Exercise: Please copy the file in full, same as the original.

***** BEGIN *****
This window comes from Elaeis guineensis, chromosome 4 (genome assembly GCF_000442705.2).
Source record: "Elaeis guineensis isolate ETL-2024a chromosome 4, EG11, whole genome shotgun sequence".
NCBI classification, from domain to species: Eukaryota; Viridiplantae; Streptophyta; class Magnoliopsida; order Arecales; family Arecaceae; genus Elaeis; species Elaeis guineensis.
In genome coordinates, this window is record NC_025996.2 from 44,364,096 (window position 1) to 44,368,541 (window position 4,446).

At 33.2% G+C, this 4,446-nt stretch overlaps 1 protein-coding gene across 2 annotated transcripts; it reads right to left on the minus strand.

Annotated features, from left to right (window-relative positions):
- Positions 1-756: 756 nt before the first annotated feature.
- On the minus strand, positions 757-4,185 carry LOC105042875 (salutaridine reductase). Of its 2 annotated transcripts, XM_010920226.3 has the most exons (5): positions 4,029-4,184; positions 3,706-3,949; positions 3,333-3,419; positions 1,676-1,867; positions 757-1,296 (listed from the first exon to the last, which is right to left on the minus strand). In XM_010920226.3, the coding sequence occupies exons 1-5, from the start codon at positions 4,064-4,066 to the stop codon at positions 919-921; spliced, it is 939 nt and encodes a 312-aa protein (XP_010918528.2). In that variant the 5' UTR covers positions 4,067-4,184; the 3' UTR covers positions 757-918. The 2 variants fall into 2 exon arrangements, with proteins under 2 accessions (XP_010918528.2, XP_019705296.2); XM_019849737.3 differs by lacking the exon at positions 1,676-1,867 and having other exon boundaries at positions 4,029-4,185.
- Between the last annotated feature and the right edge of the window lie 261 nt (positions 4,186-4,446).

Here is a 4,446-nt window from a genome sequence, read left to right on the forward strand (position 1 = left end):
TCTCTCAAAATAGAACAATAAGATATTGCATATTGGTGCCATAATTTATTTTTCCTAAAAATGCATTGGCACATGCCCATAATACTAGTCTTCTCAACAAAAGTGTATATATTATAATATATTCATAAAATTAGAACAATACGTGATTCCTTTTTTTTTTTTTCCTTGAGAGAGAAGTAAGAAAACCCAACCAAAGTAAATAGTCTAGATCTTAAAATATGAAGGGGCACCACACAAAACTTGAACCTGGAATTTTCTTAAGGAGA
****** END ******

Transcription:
This window comes from Elaeis guineensis, chromosome 4 (genome assembly GCF_000442705.2).
Source record: "Elaeis guineensis isolate ETL-2024a chromosome 4, EG11, whole genome shotgun sequence".
NCBI classification, from domain to species: Eukaryota; Viridiplantae; Streptophyta; class Magnoliopsida; order Arecales; family Arecaceae; genus Elaeis; species Elaeis guineensis.
In genome coordinates, this window is record NC_025996.2 from 44,364,096 (window position 1) to 44,368,541 (window position 4,446).

At 33.2% G+C, this 4,446-nt stretch overlaps 1 protein-coding gene across 2 annotated transcripts; it reads right to left on the minus strand.

Annotated features, from left to right (window-relative positions):
- Positions 1-756: 756 nt before the first annotated feature.
- On the minus strand, positions 757-4,185 carry LOC105042875 (salutaridine reductase). Of its 2 annotated transcripts, XM_010920226.3 has the most exons (5): positions 4,029-4,184; positions 3,706-3,949; positions 3,333-3,419; positions 1,676-1,867; positions 757-1,296 (listed from the first exon to the last, which is right to left on the minus strand). In XM_010920226.3, the coding sequence occupies exons 1-5, from the start codon at positions 4,064-4,066 to the stop codon at positions 919-921; spliced, it is 939 nt and encodes a 312-aa protein (XP_010918528.2). In that variant the 5' UTR covers positions 4,067-4,184; the 3' UTR covers positions 757-918. The 2 variants fall into 2 exon arrangements, with proteins under 2 accessions (XP_010918528.2, XP_019705296.2); XM_019849737.3 differs by lacking the exon at positions 1,676-1,867 and having other exon boundaries at positions 4,029-4,185.
- Between the last annotated feature and the right edge of the window lie 261 nt (positions 4,186-4,446).

Here is a 4,446-nt window from a genome sequence, read left to right on the forward strand (position 1 = left end):
TCTCTCAAAATAGAACAATAAGATATTGCATATTGGTGCCATAATTTATTTTTCCTAAAAATGCATTGGCACATGCCCATAATACTAGTCTTCTCAACAAAAGTGTATATATTATAATATATTCATAAAATTAGAACAATACGTGATTCCTTTTTTTTTTTTTCCTTGAGAGAGAAGTAAGAAAACCCAACCAAAGTAAATAGTCTAGATCTTAAAATATGAAGGGGCACCACACAAAACTTGAACCTGGAATTTTCTTAAGGAGA